Why We Loathe Learning and Love Sport-woodmam
If we are to discuss the importance of art, learning, and intellectual culture, the first thing we have to recognize is that we have very little of them at present; and that this little has not been produced by compulsory education: nay, that the scarcity is unnatural and has been produced by the violent exclusion of art and artists from schools. On the other hand we have quite a considerable degree of bodily culture: indeed there is a continual outcry against the sacrifice of mental accomplishments to athletics. In other words a sacrifice of the professed object of compulsory education to the real object of voluntary education. It is assumed that this means that people prefer bodily to mental culture; but may it not mean that they prefer liberty and satisfaction to coercion and privation. Why is it that people who have been taught Shakespear as a school subject loathe his plays and cannot by any means be persuaded ever to open his works after they escape from school, whereas there is still, 300 years after his death, a wide and steady sale for his works to people who read his plays as plays, and not as task work? If Shakespear, or for that matter, Newton and Leibnitz, are allowed to find their readers and students they will find them. If their works are annotated and paraphrased by dullards, and the annotations and paraphrases forced on all young people by imprisonment and flogging and scolding, there will not be a single man of letters or higher mathematician the more in the country: on the contrary there will be less, as so many potential lovers of literature and mathematics will have been incurably prejudiced against them. Everyone who is conversant with the class in which child imprisonment and compulsory schooling is carried out to the final extremity of the university degree knows that its scholastic culture is a sham; that it knows little about literature or art and a great deal about point-to-point races; and that the village cobbler, who has never read a page of Plato, and is admittedly a dangerously ignorant man politically, is nevertheless a Socrates compared to the classically educated gentlemen who discuss politics in country houses at election time (and at no other time) after their day's earnest and skilful shooting. Think of the years and years of weary torment the women of the piano-possessing class have been forced to spend over the keyboard, fingering scales. How many of them could be bribed to attend a pianoforte recital by a great player, though they will rise from sick beds rather than miss Ascot or Goodwood?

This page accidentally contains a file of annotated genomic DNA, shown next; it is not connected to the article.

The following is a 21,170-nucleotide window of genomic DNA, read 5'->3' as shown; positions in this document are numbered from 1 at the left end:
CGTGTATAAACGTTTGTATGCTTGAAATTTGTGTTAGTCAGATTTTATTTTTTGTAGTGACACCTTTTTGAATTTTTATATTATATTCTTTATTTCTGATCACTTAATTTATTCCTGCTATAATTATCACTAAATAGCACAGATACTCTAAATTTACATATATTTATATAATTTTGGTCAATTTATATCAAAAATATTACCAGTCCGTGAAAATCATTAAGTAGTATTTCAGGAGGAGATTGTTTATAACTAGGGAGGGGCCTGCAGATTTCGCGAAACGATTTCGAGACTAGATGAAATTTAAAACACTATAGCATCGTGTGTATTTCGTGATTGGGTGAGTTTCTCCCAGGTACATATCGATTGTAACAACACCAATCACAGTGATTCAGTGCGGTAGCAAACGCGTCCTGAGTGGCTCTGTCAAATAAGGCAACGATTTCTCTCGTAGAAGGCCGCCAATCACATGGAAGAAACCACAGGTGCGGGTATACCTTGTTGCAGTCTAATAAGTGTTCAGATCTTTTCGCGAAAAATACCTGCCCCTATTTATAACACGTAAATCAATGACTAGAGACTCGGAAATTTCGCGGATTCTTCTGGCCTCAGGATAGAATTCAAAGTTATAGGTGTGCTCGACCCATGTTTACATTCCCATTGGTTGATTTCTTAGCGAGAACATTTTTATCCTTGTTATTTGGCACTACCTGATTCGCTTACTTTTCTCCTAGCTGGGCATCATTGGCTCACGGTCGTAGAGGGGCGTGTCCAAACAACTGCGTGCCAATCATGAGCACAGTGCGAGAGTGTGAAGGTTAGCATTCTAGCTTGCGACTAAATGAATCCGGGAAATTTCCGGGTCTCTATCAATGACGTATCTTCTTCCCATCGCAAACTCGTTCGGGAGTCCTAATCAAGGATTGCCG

Another familiar fact that teaches the same lesson is that many women who have voluntarily attained a high degree of culture cannot add up their own housekeeping books, though their education in simple arithmetic was compulsory, whereas their higher education has been wholly voluntary. Everywhere we find the same result. The imprisonment, the beating, the taming and laming, the breaking of young spirits, the arrest of development, the atrophy of all inhibitive power except the power of fear, are real: the education is sham. Those who have been taught most know least.